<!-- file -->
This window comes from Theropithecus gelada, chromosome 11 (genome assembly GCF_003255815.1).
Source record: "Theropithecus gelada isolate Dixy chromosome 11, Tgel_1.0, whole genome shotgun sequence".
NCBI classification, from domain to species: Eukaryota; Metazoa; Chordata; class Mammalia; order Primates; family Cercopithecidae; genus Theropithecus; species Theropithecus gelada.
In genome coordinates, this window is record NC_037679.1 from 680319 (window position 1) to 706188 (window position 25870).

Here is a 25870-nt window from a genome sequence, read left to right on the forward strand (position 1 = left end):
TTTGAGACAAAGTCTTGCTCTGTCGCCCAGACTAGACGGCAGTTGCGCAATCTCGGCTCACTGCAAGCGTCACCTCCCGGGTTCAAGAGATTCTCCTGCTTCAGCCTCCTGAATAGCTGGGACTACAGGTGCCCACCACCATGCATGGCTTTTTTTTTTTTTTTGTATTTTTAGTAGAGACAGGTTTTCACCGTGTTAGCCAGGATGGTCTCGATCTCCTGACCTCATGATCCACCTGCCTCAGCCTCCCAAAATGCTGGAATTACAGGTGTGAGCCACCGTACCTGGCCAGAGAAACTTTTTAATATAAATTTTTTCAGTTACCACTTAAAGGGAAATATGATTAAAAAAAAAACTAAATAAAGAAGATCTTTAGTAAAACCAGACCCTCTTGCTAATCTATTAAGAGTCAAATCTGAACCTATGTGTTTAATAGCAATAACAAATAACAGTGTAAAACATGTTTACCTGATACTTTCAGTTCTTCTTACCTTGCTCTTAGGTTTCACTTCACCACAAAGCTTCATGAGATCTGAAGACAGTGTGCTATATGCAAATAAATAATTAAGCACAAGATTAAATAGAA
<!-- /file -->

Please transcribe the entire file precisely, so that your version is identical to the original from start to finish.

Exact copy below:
This window comes from Theropithecus gelada, chromosome 11 (genome assembly GCF_003255815.1).
Source record: "Theropithecus gelada isolate Dixy chromosome 11, Tgel_1.0, whole genome shotgun sequence".
NCBI classification, from domain to species: Eukaryota; Metazoa; Chordata; class Mammalia; order Primates; family Cercopithecidae; genus Theropithecus; species Theropithecus gelada.
In genome coordinates, this window is record NC_037679.1 from 680319 (window position 1) to 706188 (window position 25870).

Here is a 25870-nt window from a genome sequence, read left to right on the forward strand (position 1 = left end):
TTTGAGACAAAGTCTTGCTCTGTCGCCCAGACTAGACGGCAGTTGCGCAATCTCGGCTCACTGCAAGCGTCACCTCCCGGGTTCAAGAGATTCTCCTGCTTCAGCCTCCTGAATAGCTGGGACTACAGGTGCCCACCACCATGCATGGCTTTTTTTTTTTTTTTGTATTTTTAGTAGAGACAGGTTTTCACCGTGTTAGCCAGGATGGTCTCGATCTCCTGACCTCATGATCCACCTGCCTCAGCCTCCCAAAATGCTGGAATTACAGGTGTGAGCCACCGTACCTGGCCAGAGAAACTTTTTAATATAAATTTTTTCAGTTACCACTTAAAGGGAAATATGATTAAAAAAAAAACTAAATAAAGAAGATCTTTAGTAAAACCAGACCCTCTTGCTAATCTATTAAGAGTCAAATCTGAACCTATGTGTTTAATAGCAATAACAAATAACAGTGTAAAACATGTTTACCTGATACTTTCAGTTCTTCTTACCTTGCTCTTAGGTTTCACTTCACCACAAAGCTTCATGAGATCTGAAGACAGTGTGCTATATGCAAATAAATAATTAAGCACAAGATTAAATAGAA